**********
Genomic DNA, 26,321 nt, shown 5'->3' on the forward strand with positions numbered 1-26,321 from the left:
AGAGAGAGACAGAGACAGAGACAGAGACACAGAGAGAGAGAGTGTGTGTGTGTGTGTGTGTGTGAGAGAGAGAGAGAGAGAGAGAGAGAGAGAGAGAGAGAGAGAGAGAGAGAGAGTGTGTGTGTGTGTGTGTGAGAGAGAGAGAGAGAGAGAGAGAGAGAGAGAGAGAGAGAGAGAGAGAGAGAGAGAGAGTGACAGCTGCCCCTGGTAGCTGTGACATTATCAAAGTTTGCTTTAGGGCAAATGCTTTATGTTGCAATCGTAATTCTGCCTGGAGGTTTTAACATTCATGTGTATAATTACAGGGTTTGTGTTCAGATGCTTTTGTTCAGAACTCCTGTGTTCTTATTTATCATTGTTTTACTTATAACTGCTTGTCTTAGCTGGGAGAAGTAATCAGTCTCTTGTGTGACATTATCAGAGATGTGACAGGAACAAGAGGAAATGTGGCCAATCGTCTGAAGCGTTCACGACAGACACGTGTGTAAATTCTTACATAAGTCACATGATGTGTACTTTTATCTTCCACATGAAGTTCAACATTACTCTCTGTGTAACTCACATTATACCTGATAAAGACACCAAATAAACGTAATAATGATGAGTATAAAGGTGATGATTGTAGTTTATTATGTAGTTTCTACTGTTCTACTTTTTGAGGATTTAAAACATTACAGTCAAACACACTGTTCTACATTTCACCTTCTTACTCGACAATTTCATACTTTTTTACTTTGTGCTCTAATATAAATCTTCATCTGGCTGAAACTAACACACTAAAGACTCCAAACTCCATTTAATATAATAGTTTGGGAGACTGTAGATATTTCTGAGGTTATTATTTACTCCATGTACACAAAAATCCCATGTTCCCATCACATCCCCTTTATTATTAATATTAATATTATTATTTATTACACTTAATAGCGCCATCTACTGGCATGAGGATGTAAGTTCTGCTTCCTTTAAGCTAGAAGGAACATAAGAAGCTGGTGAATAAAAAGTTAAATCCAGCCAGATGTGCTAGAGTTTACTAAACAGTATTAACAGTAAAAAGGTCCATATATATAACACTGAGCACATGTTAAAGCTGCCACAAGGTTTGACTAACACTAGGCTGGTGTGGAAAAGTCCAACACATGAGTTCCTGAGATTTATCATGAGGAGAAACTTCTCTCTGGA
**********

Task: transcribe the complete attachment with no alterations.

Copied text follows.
Genomic DNA, 26,321 nt, shown 5'->3' on the forward strand with positions numbered 1-26,321 from the left:
AGAGAGAGACAGAGACAGAGACAGAGACACAGAGAGAGAGAGTGTGTGTGTGTGTGTGTGTGTGAGAGAGAGAGAGAGAGAGAGAGAGAGAGAGAGAGAGAGAGAGAGAGAGAGAGTGTGTGTGTGTGTGTGTGAGAGAGAGAGAGAGAGAGAGAGAGAGAGAGAGAGAGAGAGAGAGAGAGAGAGAGAGAGTGACAGCTGCCCCTGGTAGCTGTGACATTATCAAAGTTTGCTTTAGGGCAAATGCTTTATGTTGCAATCGTAATTCTGCCTGGAGGTTTTAACATTCATGTGTATAATTACAGGGTTTGTGTTCAGATGCTTTTGTTCAGAACTCCTGTGTTCTTATTTATCATTGTTTTACTTATAACTGCTTGTCTTAGCTGGGAGAAGTAATCAGTCTCTTGTGTGACATTATCAGAGATGTGACAGGAACAAGAGGAAATGTGGCCAATCGTCTGAAGCGTTCACGACAGACACGTGTGTAAATTCTTACATAAGTCACATGATGTGTACTTTTATCTTCCACATGAAGTTCAACATTACTCTCTGTGTAACTCACATTATACCTGATAAAGACACCAAATAAACGTAATAATGATGAGTATAAAGGTGATGATTGTAGTTTATTATGTAGTTTCTACTGTTCTACTTTTTGAGGATTTAAAACATTACAGTCAAACACACTGTTCTACATTTCACCTTCTTACTCGACAATTTCATACTTTTTTACTTTGTGCTCTAATATAAATCTTCATCTGGCTGAAACTAACACACTAAAGACTCCAAACTCCATTTAATATAATAGTTTGGGAGACTGTAGATATTTCTGAGGTTATTATTTACTCCATGTACACAAAAATCCCATGTTCCCATCACATCCCCTTTATTATTAATATTAATATTATTATTTATTACACTTAATAGCGCCATCTACTGGCATGAGGATGTAAGTTCTGCTTCCTTTAAGCTAGAAGGAACATAAGAAGCTGGTGAATAAAAAGTTAAATCCAGCCAGATGTGCTAGAGTTTACTAAACAGTATTAACAGTAAAAAGGTCCATATATATAACACTGAGCACATGTTAAAGCTGCCACAAGGTTTGACTAACACTAGGCTGGTGTGGAAAAGTCCAACACATGAGTTCCTGAGATTTATCATGAGGAGAAACTTCTCTCTGGA